We found from our analysis of affidavits that pedestrian stop-and-frisks — the hands-on confrontations between residents and police were the most common type of stop, accounting for more than a third of the cases. This finding allowed us to push back on police testimony that most stops originated out of tips or calls from neighbors.

This was important because these stop-and-frisks seem to spark the most anger in the community, like the controversial pedestrian stop-and-frisk outside Nook’s barbershop. As our story explores, the cellphone video  that captured a confrontation between plainclothes police and young men outside a barbershop in Northeast D.C. sparked a series of D.C. Council hearings about the tactics police are using to get guns off the street.

We also found that nearly 4 in 10 of the gun possession cases in our sample were ultimately dismissed in court. (This rate roughly mirrored the overall dismissal rate for the overall sample of 1,713 cases, falling within 3 percentage points).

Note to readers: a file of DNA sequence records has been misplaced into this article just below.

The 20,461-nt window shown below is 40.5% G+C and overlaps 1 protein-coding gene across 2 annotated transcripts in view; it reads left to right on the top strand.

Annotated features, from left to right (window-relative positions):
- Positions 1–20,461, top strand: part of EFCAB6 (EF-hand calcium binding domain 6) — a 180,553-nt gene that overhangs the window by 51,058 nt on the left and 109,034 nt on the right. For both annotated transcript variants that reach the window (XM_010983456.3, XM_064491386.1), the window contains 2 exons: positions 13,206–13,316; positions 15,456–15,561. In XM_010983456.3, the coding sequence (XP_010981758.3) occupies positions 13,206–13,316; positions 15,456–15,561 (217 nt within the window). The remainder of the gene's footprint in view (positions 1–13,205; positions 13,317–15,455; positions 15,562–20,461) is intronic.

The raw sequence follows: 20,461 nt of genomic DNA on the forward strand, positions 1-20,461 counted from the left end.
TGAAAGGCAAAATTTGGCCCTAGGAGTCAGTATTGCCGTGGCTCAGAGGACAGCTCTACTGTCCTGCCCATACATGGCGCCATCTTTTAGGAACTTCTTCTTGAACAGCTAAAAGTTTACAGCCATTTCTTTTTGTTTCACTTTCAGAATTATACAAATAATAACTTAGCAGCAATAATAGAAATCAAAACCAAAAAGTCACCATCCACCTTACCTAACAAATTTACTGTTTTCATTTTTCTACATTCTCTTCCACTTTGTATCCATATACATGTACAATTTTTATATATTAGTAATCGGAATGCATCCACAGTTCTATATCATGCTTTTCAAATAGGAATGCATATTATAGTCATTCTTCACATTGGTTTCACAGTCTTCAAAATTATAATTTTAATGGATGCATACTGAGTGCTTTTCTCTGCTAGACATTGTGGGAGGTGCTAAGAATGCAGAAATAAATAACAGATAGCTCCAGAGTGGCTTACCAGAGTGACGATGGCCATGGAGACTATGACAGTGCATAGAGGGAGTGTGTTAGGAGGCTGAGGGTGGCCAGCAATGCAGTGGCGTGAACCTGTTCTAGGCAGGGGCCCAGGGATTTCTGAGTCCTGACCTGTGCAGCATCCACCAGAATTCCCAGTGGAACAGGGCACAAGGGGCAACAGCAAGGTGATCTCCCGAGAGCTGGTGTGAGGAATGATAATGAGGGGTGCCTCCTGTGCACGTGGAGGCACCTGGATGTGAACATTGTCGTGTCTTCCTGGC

This was a crucial finding. Experts told us that this high dismissal rate suggests police could be making unjustified stops or searches — which could lead to cases being dismissed. This finding seemed to back up what many residents told us regarding stop-and-frisks and other police tactics.

But we also learned that cases can get dismissed for other reasons too. As prosecutors told us, some cases can get dismissed as part of plea deal in a separate case, or due to court rulings on D.C. handgun laws.

And prosecutors in D.C. are not required to say why they moved to dismiss a case.

From our story:

“If police find a gun on the ground or in a car with multiple people, it can be hard to tie the gun to a single suspect. There can be issues with the credibility of a witness or the officer. Gun cases can also be dismissed because attorneys fear police made an unjustified stop or search. In the worst of cases, police could be violating Constitutional rights, as some alleged at the July D.C. Council hearing.”